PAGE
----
What does "pump" mean? Does it mean to "pedal hard"? Does it mean to quickly raise and then lower your body on the bike to "pump it"? And how about "press down" - press down on what? The pedals? The handlebars? The saddle?
I've read the whole book and I'm still not 100% sure if "pump" means "pedal", or something else.
This problem occurs throughout the book, in some places worse than others. There were spots where the language was so flowery that I actually laughed out loud.
I remember one paragraph talking about pimping and nailing and lips and rhino horns. I wasn't sure if somehow a chapter from Alice in Wonderland had ended up in this book about Mountain Biking.
The other thing I found confusing about the book was some of the conflicting advice given.
I found this especially true in areas related to braking. If one just listed all the sentences related to braking you might see something like this: "Stay off the brakes, speed is the key to smoothness", "Use the brakes to remain in control", "Only brake when you really mean to", "Braking is one of the most important skills", "People rely too much on the brakes", and so on.
This all reminds me of an out-take from the movie Poltergeist in which the main characters are giving Carol-Ann advice about how to come home: "Go into the light!", "Get away from the light!", "The light is your salvation!", "The light is the enemy!".
I'm afraid that after reading this book I am as confused about braking as poor Carol-Ann is about whether or not she should go into the light.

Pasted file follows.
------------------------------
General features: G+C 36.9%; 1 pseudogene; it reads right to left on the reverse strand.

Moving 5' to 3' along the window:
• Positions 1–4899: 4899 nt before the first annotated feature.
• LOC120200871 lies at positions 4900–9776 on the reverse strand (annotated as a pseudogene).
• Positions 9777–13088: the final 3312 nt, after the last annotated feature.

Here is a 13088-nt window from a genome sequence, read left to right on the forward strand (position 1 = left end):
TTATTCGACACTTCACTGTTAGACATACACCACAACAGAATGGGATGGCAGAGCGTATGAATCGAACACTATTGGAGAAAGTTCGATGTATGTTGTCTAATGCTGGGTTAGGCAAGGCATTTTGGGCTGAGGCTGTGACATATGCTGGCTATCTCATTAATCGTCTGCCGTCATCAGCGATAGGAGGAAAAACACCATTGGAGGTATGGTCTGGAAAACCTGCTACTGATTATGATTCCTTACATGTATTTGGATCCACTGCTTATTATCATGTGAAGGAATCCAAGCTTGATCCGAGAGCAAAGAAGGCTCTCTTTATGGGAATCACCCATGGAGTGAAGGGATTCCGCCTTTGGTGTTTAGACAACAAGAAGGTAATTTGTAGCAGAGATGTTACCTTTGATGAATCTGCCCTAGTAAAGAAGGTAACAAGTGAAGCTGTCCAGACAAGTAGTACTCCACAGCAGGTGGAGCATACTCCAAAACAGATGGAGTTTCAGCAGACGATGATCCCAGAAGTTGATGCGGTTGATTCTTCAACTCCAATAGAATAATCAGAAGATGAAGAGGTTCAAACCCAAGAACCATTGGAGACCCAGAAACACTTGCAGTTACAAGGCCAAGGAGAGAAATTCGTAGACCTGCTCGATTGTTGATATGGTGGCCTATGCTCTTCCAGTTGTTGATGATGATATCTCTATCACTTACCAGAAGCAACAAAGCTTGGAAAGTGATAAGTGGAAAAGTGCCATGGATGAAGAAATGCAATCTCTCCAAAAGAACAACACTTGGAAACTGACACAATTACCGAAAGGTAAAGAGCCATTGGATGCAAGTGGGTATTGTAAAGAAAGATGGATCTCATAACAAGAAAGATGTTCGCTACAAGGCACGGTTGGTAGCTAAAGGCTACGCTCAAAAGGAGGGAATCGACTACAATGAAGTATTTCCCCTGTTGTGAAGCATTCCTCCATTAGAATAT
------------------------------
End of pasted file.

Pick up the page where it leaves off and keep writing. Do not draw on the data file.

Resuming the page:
Apart from these gripes, I have spent many hours with this book and feel that I will become a better rider for it.
The first edition was awesome and the second edition is even better. This book contains everything you need to know from choosing the right bike, how to set it up, and it then goes through every aspect of riding a mountain bike - pedalling, braking, cornering and how to cope with any obstacle that any trail will throw at you. Each concept is explained very clearly and has photos and diagrams to make things clearer - the book is packed with very useful photo sequences so you can study a rider's form all through the execution of the move. It is very progressive and never overwhelming - you can go through it chapter by chapter, or ignore the stuff you know and go straight into drifting and cranking jumps - the choice is yours. I found this to be a valuable reference book: after spending days or weeks on a certain skill I would re-read the appropriate section to fine-tune my progress.
I have read many magazine articles and watched many videos/DVDs on riding skills, but this book is far more comprehensive. This book takes a few days just to read, let alone practicing the lessons - you can't fit that much information on to a DVD (or even three). I also think it is a better place to start than skills clinics which are often overcrowded and expensive - this book is like having your own instructor on-call. Once you have used this book to build your skills you will get a lot more value from a skills session with a professional as they will polish your skills instead of teaching them to you.
For much less than the price of a decent tire, Mastering Mountain Bike can help you corner faster on the tires you already have. Many people upgrade components on their bike instead of investing in their skills - to those people I say "Buy this book!"